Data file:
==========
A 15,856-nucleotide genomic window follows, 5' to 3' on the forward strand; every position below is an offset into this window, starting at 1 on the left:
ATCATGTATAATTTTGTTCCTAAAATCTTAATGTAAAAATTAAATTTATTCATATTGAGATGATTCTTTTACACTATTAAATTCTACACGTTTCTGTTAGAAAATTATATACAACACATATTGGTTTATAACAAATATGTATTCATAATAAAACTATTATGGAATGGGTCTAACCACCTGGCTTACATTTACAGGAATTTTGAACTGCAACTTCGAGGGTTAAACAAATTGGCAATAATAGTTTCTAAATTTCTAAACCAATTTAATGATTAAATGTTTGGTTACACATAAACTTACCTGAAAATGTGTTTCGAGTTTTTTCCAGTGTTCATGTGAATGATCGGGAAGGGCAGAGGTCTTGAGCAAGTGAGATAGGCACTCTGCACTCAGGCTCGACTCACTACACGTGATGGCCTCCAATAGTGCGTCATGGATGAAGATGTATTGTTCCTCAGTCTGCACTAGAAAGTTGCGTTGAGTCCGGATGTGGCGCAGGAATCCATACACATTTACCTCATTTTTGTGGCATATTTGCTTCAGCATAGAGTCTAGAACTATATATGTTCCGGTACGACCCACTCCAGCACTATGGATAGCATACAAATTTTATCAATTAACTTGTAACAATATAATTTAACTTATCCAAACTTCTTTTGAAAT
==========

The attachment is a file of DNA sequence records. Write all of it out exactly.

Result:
A 15,856-nucleotide genomic window follows, 5' to 3' on the forward strand; every position below is an offset into this window, starting at 1 on the left:
ATCATGTATAATTTTGTTCCTAAAATCTTAATGTAAAAATTAAATTTATTCATATTGAGATGATTCTTTTACACTATTAAATTCTACACGTTTCTGTTAGAAAATTATATACAACACATATTGGTTTATAACAAATATGTATTCATAATAAAACTATTATGGAATGGGTCTAACCACCTGGCTTACATTTACAGGAATTTTGAACTGCAACTTCGAGGGTTAAACAAATTGGCAATAATAGTTTCTAAATTTCTAAACCAATTTAATGATTAAATGTTTGGTTACACATAAACTTACCTGAAAATGTGTTTCGAGTTTTTTCCAGTGTTCATGTGAATGATCGGGAAGGGCAGAGGTCTTGAGCAAGTGAGATAGGCACTCTGCACTCAGGCTCGACTCACTACACGTGATGGCCTCCAATAGTGCGTCATGGATGAAGATGTATTGTTCCTCAGTCTGCACTAGAAAGTTGCGTTGAGTCCGGATGTGGCGCAGGAATCCATACACATTTACCTCATTTTTGTGGCATATTTGCTTCAGCATAGAGTCTAGAACTATATATGTTCCGGTACGACCCACTCCAGCACTATGGATAGCATACAAATTTTATCAATTAACTTGTAACAATATAATTTAACTTATCCAAACTTCTTTTGAAAT